For us, this is Louis C.K. and his crabby, melancholic, and profanely funny half-hour comedy.
It must be something dreadful, or my master would not be raving so profanely.
They played together, profanely, with the idea that Nicky was after all divine.
The king, profanely as he spoke, was sincere; nor had the remotest thought of a massacre yet entered his head.
That you come not profanely and carelessly, with common hearts, as to a common work.
They assured him profanely that they were with him to the “finish”–whatever it might be.
Noisily and profanely they came, making a holiday of the impending slaughter.
He wished, fervently and profanely, that the greasers would try to steal some horses, so that he could be doing something.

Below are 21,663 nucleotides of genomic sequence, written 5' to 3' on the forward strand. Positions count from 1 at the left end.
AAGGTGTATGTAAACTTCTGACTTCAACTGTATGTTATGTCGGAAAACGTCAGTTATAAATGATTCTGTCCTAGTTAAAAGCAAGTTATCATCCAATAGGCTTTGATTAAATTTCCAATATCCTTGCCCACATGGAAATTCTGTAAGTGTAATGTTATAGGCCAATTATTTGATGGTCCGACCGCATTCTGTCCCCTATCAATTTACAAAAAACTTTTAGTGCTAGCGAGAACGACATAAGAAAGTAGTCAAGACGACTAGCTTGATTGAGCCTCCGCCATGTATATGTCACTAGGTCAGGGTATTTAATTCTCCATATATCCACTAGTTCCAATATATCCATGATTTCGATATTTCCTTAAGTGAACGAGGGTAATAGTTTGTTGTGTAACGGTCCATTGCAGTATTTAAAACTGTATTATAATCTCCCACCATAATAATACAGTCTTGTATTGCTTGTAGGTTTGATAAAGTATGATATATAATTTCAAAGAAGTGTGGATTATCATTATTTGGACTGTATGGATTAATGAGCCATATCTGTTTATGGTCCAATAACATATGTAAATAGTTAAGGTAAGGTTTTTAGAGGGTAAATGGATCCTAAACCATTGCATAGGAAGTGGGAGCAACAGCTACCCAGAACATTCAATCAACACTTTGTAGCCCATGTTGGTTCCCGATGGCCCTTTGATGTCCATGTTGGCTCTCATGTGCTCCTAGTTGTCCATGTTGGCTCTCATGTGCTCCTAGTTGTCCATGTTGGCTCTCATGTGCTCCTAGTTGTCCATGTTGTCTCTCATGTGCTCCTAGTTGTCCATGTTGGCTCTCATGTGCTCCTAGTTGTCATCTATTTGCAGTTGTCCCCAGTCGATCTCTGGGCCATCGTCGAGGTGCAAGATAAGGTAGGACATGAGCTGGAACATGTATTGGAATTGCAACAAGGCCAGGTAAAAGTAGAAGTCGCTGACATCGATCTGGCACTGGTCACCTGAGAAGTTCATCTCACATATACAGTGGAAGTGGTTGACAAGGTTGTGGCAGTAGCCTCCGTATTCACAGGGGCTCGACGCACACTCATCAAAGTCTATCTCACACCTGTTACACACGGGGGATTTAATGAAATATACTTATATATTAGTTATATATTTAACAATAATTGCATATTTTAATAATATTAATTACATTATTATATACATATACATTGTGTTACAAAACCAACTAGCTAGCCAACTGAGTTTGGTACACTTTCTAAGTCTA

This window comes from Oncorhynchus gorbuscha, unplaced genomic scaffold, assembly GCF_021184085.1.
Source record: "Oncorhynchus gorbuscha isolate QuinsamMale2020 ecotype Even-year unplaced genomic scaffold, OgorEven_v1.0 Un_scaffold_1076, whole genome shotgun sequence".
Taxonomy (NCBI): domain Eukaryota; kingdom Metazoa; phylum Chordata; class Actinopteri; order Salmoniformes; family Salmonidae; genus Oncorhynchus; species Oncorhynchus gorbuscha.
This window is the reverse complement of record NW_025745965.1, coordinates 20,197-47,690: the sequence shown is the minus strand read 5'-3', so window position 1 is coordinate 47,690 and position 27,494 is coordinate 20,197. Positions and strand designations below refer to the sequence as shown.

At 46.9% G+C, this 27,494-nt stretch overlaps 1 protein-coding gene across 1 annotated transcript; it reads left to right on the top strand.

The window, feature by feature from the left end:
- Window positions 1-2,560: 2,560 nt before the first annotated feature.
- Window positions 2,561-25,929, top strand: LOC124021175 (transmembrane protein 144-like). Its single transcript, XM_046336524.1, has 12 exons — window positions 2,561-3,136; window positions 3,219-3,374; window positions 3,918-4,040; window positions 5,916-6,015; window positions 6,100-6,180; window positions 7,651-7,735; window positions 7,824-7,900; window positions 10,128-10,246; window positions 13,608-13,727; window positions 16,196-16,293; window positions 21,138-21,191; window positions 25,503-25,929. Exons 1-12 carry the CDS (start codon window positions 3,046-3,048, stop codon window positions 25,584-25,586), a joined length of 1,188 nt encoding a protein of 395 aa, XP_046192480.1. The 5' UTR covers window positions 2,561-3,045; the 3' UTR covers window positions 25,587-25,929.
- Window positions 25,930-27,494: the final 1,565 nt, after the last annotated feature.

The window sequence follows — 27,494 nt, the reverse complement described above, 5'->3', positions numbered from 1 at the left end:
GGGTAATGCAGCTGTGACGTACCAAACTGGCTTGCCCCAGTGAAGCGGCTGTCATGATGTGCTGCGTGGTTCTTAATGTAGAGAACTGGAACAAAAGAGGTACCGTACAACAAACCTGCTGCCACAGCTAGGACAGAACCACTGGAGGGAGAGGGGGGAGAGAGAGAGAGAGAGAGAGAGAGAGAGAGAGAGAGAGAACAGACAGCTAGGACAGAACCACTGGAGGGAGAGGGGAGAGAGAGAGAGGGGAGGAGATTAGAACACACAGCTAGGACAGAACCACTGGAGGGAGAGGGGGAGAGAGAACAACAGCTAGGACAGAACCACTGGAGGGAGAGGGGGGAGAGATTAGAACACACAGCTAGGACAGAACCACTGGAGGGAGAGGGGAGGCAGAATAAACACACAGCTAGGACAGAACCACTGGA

The Swede began to talk; he talked arrogantly, profanely, angrily.
Neale jumped and floundered for five minutes, then the peppery scrub quarter consigned him profanely to the side-lines.
late 14c., from Old French profaner, prophaner (13c.) and directly from Latin profanare "to desecrate, render unholy, violate," from profanus "unholy, not consecrated" (see profane (adj.)). Related: Profaned; profaning.
mid-15c., "un-ecclesiastical, secular," from Old French profane (12c.) and directly from Latin profanus "unholy, not consecrated," according to Barnhart from pro fano "not admitted into the temple (with the initiates)," literally "out in front of the temple," from pro- "before" (see pro-) + fano, ablative of fanum "temple" (see feast (n.)). Sense of "unholy, polluted" is recorded from c.1500. Related: Profanely.